TennCare's end shocks few local reps

By Thomas Wilson
star staff

  A proposal made Wednesday morning by Gov. Phil Bredesen to dissolve the beleaguered TennCare program and return the state to the Medicaid program came as little to no surprise to Northeast Tennessee lawmakers.
  State Rep. Jerome Cochran said numerous lawsuits and consent decrees issued from federal court gave the governor few options.
  "It is the only viable option we had I think," said Cochran, R-Elizabethton, on Wednesday afternoon. "It was either do this or bankrupt the state."
  The governor's proposal will replace TennCare with a traditional Medicaid program similar to what's currently offered in more than 40 other states. The move would knock at least 430,000 people off TennCare's existing enrollment. The conversion from TennCare to a traditional Medicaid program would likely be completed by mid-2005.
  The governor kept a window of seven days open to work out an agreement with legal advocates who have won several court decisions about health care provisions for enrollees in the program.
  TennCare provides health care coverage for the poor, uninsured and disabled, covering 1.3 million Tennesseans, or about 22 percent of the state population. TennCare began in January 1994 as an experiment to expand Tennessee's Medicaid program by using managed care principles to deliver health care to a larger number of people for the same amount of money. Over the course of a decade, TennCare's costs have grown significantly where the program now consumes roughly one in three dollars in the state budget.
  "TennCare is a noble and worthwhile initiative that has made significant contributions to public health in Tennessee," Bredesen said. "Over the past year, we've made every possible effort to preserve the program. But persistent lawsuits have tied our hands.
  "It pains me to set this process in motion, but I won't let TennCare bankrupt our state."
  New fiscal projections indicate TennCare "as is" will require $650 million in additional state revenue in order to sustain it in the 2005-2006 fiscal year -- approximately $200 million more than the state anticipates collecting in total new revenue.
  The Tennessee Justice Center, a legal advocacy group that has won several legal cases to keep TennCare provisions in place, has not agreed to modify consent decrees.
  Bredesen said the Grier Consent Decree, which prohibits the state from placing limits on the use of prescription drugs, was a key factor driving the 26 percent annual growth in TennCare drug costs versus average growth of 17 percent in neighboring states' health care plans. Bredesen administration found the total cost of TennCare's pharmacy benefit in the wake of Grier ($2.11 billion) is greater than the cost of Tennessee's higher education system ($1.89 billion).
  "At this point, the process to return to Medicaid is not irreversible," Bredesen said in his announcement from Nashville Wednesday morning. "But TennCare reform cannot work unless we get the program out of the courts immediately. Nothing short of sweeping change in the consent decrees can save TennCare."
  Gordon Bonnyman, executive director of the Justice Center, sent Bredesen a letter earlier this week asking for an additional seven days to consider the request for wholesale modification of the decrees. Unless a modification agreement is reached within one week, Bredesen said, the transition to Medicaid will proceed.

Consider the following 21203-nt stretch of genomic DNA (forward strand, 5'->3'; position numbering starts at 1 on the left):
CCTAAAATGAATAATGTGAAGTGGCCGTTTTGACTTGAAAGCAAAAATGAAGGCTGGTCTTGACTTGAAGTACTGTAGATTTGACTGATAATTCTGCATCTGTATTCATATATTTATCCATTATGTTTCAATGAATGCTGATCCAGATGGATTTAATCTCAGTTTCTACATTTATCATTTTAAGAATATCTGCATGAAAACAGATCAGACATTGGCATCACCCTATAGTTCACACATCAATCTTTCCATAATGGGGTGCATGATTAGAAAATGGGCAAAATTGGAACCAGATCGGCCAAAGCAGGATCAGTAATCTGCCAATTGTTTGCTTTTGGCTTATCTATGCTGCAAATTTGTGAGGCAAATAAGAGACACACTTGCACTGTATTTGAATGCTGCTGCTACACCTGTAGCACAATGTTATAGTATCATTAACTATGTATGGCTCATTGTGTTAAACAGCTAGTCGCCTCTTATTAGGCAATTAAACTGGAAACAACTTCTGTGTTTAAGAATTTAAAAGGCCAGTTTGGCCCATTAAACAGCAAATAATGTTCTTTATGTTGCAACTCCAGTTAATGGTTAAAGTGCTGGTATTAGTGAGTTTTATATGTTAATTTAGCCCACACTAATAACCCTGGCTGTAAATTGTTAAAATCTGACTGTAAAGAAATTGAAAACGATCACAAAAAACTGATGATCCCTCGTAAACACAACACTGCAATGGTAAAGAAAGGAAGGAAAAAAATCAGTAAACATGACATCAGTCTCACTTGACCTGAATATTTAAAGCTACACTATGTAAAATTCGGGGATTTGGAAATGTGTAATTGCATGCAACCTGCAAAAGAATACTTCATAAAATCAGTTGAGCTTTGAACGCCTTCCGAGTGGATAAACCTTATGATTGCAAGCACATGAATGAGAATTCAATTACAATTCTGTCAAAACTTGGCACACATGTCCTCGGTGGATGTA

The Legislature overwhelming approved last session Bredesen's plan to overhaul the program, and it had been presented for approval from federal officials. The reform would have cut some benefits and required co-payments from some of the expansion population while slowing growth in costs.
  "I think what the governor is trying to do is send a message to advocacy groups that TennCare is not going to be sustainable in its present form," said Rep. David Davis on Wednesday. "If they are willing to work with him and the legislature, we can continue the program."
  Davis, R-Johnson City, said the Medicaid program would continue to provide health care to economically disadvantaged state residents and the very ill under the federal Medicare requirements. He also said that the present TennCare program would undergo reform regardless of whether or not program advocates relented on legal decrees.
  More than 15,000 Carter County residents are presently enrolled in the TennCare program, according to the most recent data from the state.
  Cochran said Bredesen's reform plan needed o have a chance to see how effective it would be. He said he hoped program advocacy groups would evaluate their options over the next seven days and help the state make the program "fiscally sound" for the future.
  "They need to evaluate what they are doing and judge whether they are really helping the people who need help with TennCare," he said.
  Mountain States Health Alliance (MSHA) vice president of marketing, Ed Herbert, said 20.5 percent of patients treated in the MSHA network are TennCare patients. He also said over 50 percent of patients treated at some of the network's emergency departments including Sycamore Shoals Hospital in Elizabethton are TennCare enrollees.
  He praised the efforts of Bredesen and former Gov. Don Sundquist who attempted to reform the program's expenditures and added the state appeared to have few alternatives to Wednesday's proposal.
  "We feel the governor has made valiant efforts to reform TennCare," Herbert said. "We believe he is left with little option."
  He said network hospitals received roughly 60 cents payment on every dollar of cost from TennCare patients. He noted, however, that if TennCare enrollees are dropped from the program hospitals will also face an influx of uninsured patients who have no way to pay for treatment.
  "That would put more burden on hospitals throughout the state," Herbert said. "Most people would not seek health care until absolutely necessary."